In terms of hardware description languages (HDLs), we define synthesis as converting HDL model of hardware (higher abstraction) to the corresponding gate-level implementation of the hardware (Lower abstraction).

The process of designing hardware has changed a lot over the years from handwritten netlist design to CADs to HDLs and is still evolving for the betterment and ease of designing with the increase in complexity. Below table shows the growth of design complexity in terms of number of transistors involved over the past few decades.
With increasing design complexity, hardware designing process involved usage of HDLs like Verilog and VHDL which indeed brought a revolution in the VLSI industry having the key advantages as follows:
  • Easy to express large designs and flexibility
  • Abstraction hides the complexity of the design
  • Time to market is reduced.
  • Optimization is easier with trade off capabilities (area vs speed)
The most widely used design methodology involves behavioral modelling in HDLs which helps the designer to focus on the functionality of the specification rather than the resultant hardware model of it.

As the algorithms being used, especially when dealing large and complex Machine Learning algorithms evolved, HDL modelling methodology started to seem highly unlikely to fulfil designer’s requirement. Consider the following limitation of using HDLs:
  • Hard to design complex algorithmic designs like Computer Vision, Image Processing etc.
  • Faster time to market with good quality of results is very challenging.
  • High verification cost & debug time.
  • Flexibility for handling frequent changes in specifications is not present.
  • With change in technology library, design has to be modified, e.g. FPGA to ASIC.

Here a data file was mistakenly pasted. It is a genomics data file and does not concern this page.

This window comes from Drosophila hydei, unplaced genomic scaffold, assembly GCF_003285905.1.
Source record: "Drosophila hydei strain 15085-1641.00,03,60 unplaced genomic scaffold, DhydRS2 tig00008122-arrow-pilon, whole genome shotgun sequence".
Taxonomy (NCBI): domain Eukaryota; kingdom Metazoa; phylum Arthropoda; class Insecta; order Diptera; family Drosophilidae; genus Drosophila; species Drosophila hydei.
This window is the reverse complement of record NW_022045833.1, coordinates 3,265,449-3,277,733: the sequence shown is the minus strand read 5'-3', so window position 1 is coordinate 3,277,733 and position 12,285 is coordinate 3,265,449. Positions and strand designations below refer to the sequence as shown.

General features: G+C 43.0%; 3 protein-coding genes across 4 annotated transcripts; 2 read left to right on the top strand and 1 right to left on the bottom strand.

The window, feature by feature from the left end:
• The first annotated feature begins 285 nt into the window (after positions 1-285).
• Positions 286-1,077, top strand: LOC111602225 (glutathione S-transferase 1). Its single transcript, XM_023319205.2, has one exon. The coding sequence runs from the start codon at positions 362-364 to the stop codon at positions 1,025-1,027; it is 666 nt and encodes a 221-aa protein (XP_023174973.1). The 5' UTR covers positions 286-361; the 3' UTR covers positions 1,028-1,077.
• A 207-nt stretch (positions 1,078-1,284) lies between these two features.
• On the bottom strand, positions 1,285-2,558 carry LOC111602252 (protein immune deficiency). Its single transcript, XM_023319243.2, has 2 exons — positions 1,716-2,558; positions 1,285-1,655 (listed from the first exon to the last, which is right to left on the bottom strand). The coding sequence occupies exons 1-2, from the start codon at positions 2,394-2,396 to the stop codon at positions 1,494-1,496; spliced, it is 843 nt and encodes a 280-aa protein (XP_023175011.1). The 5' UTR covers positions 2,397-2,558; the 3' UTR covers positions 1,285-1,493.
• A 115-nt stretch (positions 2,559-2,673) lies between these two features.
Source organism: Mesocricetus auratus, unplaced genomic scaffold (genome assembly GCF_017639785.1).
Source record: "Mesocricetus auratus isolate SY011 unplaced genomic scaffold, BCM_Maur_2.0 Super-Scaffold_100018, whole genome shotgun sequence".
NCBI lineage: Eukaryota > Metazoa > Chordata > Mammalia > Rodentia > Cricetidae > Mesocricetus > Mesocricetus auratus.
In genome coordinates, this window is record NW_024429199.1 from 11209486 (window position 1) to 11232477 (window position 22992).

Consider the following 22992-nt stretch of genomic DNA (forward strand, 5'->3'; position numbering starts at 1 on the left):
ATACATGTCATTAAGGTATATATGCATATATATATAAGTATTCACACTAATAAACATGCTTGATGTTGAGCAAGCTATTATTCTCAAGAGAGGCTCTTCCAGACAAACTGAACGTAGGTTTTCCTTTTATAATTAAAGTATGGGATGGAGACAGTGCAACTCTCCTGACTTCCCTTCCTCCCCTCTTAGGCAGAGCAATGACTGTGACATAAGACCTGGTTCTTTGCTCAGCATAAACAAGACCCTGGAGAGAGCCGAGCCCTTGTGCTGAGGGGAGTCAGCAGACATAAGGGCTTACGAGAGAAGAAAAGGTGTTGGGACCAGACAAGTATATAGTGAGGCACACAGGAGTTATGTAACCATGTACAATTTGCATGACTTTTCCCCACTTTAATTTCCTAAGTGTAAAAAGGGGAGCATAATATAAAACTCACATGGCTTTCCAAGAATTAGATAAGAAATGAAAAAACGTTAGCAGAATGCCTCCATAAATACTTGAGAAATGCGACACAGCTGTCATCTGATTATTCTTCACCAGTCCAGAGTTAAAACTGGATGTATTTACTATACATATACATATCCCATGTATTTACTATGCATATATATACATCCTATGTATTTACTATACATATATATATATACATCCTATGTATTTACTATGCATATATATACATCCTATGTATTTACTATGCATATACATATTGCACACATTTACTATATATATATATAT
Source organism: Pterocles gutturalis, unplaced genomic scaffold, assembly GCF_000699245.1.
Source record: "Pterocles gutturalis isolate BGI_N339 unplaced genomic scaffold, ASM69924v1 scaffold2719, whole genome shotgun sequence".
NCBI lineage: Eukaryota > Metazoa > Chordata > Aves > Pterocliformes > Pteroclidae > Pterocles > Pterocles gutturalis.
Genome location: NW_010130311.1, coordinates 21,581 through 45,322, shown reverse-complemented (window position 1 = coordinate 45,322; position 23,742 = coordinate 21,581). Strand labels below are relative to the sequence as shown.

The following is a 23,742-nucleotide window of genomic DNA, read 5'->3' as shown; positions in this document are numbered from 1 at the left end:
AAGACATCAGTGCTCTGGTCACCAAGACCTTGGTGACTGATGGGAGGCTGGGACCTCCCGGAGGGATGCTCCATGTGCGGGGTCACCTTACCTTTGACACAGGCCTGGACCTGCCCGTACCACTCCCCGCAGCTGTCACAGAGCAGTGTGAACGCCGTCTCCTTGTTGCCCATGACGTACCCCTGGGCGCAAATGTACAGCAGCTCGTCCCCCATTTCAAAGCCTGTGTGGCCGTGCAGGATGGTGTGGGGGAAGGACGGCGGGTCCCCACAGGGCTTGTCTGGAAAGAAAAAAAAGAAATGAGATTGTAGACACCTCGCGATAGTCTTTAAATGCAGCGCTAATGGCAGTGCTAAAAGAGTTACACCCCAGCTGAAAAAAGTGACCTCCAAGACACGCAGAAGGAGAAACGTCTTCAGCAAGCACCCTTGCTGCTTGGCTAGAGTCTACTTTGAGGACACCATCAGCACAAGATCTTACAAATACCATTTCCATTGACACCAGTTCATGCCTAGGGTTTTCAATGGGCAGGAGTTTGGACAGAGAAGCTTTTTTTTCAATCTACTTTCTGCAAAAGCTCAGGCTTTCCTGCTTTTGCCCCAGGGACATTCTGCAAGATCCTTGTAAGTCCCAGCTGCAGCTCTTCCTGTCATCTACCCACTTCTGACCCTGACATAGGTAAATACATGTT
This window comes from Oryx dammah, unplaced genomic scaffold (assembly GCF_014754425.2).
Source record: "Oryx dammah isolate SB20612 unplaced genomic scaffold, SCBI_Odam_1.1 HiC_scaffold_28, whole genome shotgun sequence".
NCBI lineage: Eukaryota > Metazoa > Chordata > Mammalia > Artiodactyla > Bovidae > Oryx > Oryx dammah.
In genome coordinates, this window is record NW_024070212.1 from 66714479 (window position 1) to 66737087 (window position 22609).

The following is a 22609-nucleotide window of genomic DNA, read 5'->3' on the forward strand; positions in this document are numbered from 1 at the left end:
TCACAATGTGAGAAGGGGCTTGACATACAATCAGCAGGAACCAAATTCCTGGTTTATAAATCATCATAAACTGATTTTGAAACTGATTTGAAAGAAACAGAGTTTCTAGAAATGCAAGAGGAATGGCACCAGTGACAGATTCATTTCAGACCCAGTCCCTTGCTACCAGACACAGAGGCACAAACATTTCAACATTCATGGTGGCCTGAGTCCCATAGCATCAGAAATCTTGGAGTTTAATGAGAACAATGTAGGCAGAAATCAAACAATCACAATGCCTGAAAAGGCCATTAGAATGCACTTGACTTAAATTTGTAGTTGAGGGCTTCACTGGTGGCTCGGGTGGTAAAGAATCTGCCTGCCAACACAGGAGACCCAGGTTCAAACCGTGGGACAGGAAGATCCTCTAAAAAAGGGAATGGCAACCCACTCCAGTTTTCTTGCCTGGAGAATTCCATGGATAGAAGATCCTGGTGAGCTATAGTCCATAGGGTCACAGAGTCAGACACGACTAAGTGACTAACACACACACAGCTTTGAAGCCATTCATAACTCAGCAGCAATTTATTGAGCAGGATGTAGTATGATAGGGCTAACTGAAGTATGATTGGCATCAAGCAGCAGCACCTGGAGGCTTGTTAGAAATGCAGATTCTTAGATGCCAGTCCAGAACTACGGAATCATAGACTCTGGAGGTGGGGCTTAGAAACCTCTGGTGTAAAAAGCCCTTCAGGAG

The above-mentioned drawbacks highlight the need of some methodology which focuses on functionality and provides the freedom to design large algorithms without stressing upon the architectural needs. Thus we advocate and highlight the point that these problems can be easily taken to consideration with High Level Synthesis. Let me define the same in the next section.

Defining the rescuer

As we have discussed so far, there is a need for a methodology which can be used for designing complex algorithms and focuses on functionality more than the timing aspect of it. The process of high-level synthesis seems to resolve this issue.

High Level Synthesis (HLS) can be defined as the automated designing process that transforms the behavioral or functional description of the design into a digital hardware implementation. Now some may argue the point that high-level synthesis could be interchangeably used with the term behavioral synthesis. When we define the different kinds of modelling pertaining to HDLs, behavioral modelling and synthesis seemed to fit the definition of HLS. But the only problem is the lack of methodology in this process.

To begin with, the design entry language was unfamiliar as not all the designers were comfortable with behavioral Verilog or VHDL. Moreover, the problem of using the synthesizable construct like “always block” or “(@posedge clk)” was hindering the designer’s focus on algorithmic designing.
In order to establish a methodology, high level languages were introduced in the process of hardware designing. Thus, HLS primarily started the use of C, C++ and SystemC as the designing languages which in turn made writing complex algorithms easier.